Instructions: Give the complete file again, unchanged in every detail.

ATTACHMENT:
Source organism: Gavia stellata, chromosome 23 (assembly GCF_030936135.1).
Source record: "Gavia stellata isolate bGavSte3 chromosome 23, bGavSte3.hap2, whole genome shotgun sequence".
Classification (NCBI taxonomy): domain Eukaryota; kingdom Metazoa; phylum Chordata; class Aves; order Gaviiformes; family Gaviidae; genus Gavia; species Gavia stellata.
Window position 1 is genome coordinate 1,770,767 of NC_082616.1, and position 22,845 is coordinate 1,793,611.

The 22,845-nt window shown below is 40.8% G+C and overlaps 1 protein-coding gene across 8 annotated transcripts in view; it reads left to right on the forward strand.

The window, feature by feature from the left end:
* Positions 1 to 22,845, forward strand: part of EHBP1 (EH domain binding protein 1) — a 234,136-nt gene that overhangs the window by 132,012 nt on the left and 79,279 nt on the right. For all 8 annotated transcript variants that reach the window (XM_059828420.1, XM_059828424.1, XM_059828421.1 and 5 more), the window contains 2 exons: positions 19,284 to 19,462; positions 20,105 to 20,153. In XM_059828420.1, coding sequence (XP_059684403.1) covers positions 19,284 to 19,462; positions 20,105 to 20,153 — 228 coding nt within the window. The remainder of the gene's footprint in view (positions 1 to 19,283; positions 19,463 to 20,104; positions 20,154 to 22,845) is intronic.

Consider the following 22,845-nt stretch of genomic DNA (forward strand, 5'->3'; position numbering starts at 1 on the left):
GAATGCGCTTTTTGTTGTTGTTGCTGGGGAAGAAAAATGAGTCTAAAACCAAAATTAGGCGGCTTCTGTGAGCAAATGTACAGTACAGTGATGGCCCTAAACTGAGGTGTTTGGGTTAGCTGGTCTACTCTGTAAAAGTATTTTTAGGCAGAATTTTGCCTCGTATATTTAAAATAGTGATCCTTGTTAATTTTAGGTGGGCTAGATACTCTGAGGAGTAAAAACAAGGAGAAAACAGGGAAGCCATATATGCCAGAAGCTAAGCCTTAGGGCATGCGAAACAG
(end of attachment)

Source organism: Gavia stellata, chromosome 23 (assembly GCF_030936135.1).
Source record: "Gavia stellata isolate bGavSte3 chromosome 23, bGavSte3.hap2, whole genome shotgun sequence".
Classification (NCBI taxonomy): domain Eukaryota; kingdom Metazoa; phylum Chordata; class Aves; order Gaviiformes; family Gaviidae; genus Gavia; species Gavia stellata.
Window position 1 is genome coordinate 1,770,767 of NC_082616.1, and position 22,845 is coordinate 1,793,611.

The 22,845-nt window shown below is 40.8% G+C and overlaps 1 protein-coding gene across 8 annotated transcripts in view; it reads left to right on the forward strand.

The window, feature by feature from the left end:
* Positions 1 to 22,845, forward strand: part of EHBP1 (EH domain binding protein 1) — a 234,136-nt gene that overhangs the window by 132,012 nt on the left and 79,279 nt on the right. For all 8 annotated transcript variants that reach the window (XM_059828420.1, XM_059828424.1, XM_059828421.1 and 5 more), the window contains 2 exons: positions 19,284 to 19,462; positions 20,105 to 20,153. In XM_059828420.1, coding sequence (XP_059684403.1) covers positions 19,284 to 19,462; positions 20,105 to 20,153 — 228 coding nt within the window. The remainder of the gene's footprint in view (positions 1 to 19,283; positions 19,463 to 20,104; positions 20,154 to 22,845) is intronic.

Consider the following 22,845-nt stretch of genomic DNA (forward strand, 5'->3'; position numbering starts at 1 on the left):
GAATGCGCTTTTTGTTGTTGTTGCTGGGGAAGAAAAATGAGTCTAAAACCAAAATTAGGCGGCTTCTGTGAGCAAATGTACAGTACAGTGATGGCCCTAAACTGAGGTGTTTGGGTTAGCTGGTCTACTCTGTAAAAGTATTTTTAGGCAGAATTTTGCCTCGTATATTTAAAATAGTGATCCTTGTTAATTTTAGGTGGGCTAGATACTCTGAGGAGTAAAAACAAGGAGAAAACAGGGAAGCCATATATGCCAGAAGCTAAGCCTTAGGGCATGCGAAACAG